76% of high-performance employees say trade mastery, not money, most important in career decisions.
William Belk

Hi William:

Your article reminds me of an old TED talk from Dan Pink (The puzzle of motivation). What you said resonates what everyone still aspires to, including myself. My only fear is that this could be used as an pretext for offering below market salary, while expecting stellar performance.

I see this kind of can-do attitude often from my younger direct reports, and I wish I still retain such vigor and vitality at my old age. On the other hand, as their mentor, I often see how they easily gave way to their bravado and ended up being exploited. Being persuaded to take more assignments than they can personally handle is a classic example. I am sure they see it as either “making a difference” or “mastering their trade”, but I have been around the block long enough to make that judgement.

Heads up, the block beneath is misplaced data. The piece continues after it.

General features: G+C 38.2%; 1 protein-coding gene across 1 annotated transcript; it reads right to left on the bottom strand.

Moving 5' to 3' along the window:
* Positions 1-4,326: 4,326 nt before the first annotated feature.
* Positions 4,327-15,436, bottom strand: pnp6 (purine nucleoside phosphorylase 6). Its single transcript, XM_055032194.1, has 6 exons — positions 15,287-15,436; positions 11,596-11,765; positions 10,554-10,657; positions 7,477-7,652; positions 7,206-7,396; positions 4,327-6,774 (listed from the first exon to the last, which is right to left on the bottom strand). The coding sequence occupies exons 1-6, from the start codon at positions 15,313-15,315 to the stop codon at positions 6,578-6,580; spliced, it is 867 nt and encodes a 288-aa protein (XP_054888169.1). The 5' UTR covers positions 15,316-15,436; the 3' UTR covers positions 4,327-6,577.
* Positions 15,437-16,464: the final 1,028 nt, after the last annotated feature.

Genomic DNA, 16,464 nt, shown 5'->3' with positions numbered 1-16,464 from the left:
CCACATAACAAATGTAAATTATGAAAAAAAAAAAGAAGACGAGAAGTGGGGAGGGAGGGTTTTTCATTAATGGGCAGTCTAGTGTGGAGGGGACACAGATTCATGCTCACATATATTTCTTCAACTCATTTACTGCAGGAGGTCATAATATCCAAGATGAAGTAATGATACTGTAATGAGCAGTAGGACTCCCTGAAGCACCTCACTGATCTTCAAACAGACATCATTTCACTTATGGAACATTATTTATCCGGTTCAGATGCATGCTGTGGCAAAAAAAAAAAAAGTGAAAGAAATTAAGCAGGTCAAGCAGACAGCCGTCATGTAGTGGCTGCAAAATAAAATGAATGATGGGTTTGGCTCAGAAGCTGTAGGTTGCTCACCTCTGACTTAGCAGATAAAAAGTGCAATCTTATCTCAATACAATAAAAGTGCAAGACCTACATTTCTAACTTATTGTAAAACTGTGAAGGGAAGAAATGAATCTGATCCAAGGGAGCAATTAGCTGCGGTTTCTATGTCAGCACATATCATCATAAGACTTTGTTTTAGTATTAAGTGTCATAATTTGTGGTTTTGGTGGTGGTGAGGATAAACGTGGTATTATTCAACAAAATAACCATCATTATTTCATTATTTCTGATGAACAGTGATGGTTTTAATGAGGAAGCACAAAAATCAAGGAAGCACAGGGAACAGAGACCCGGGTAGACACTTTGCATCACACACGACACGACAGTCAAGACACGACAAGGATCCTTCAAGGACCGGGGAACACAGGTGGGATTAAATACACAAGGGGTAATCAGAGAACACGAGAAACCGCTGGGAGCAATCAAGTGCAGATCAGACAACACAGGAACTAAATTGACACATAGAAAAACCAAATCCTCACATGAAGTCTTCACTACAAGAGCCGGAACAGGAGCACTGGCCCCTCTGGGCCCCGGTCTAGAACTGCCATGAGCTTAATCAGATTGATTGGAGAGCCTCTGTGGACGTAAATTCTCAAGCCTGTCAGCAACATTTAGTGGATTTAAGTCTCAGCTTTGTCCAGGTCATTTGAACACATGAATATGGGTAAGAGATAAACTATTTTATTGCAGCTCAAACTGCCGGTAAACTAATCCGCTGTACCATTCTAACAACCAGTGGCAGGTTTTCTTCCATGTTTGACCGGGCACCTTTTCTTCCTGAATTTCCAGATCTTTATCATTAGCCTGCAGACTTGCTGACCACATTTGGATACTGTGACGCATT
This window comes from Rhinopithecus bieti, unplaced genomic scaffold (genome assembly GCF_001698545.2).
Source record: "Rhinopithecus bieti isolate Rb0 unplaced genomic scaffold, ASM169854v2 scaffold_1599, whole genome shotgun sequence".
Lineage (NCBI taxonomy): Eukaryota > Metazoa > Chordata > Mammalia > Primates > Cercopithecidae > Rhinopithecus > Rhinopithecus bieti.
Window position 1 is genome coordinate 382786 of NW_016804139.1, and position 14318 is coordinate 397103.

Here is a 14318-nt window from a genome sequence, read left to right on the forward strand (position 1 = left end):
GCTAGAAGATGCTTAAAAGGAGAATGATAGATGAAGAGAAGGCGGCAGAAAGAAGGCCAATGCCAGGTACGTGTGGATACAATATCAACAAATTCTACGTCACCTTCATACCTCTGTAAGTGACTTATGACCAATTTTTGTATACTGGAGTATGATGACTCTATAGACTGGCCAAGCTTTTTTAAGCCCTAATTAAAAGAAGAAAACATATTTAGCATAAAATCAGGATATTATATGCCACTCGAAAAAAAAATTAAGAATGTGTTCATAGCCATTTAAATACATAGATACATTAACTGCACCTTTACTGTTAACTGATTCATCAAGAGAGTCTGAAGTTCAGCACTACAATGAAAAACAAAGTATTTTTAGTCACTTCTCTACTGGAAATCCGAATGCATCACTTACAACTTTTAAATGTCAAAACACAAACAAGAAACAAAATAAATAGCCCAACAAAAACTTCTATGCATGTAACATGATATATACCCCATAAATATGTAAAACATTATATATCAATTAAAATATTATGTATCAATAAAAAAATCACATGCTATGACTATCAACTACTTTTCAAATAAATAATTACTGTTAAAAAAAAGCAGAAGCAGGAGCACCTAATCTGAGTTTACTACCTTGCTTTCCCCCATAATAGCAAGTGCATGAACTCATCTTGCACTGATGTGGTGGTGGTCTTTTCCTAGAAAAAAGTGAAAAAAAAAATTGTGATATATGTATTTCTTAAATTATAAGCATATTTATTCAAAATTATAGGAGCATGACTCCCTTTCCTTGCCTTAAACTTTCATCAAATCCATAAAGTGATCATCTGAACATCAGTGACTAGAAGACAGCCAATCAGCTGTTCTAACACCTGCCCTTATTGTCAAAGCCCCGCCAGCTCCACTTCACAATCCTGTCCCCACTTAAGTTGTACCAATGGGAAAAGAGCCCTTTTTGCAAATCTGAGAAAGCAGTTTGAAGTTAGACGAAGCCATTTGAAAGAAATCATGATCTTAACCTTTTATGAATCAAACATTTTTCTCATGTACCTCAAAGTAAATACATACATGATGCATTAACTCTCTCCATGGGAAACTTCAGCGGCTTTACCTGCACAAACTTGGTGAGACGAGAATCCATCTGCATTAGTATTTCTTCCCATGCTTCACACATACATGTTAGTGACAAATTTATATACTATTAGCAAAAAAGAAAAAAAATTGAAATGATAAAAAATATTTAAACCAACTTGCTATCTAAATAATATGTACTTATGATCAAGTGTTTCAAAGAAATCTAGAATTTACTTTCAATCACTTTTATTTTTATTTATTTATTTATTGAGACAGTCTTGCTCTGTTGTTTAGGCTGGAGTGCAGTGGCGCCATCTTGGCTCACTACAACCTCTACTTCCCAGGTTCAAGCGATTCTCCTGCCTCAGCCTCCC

It is true, there is still much to gain in intangible growth, such as recognition and the satisfaction and experience in solving a very difficult problem. I just want to see this as a voluntary, conscious and informed decision from an individual, not simply some kind of psychological leverage designed to maximize their output without appropriate remuneration.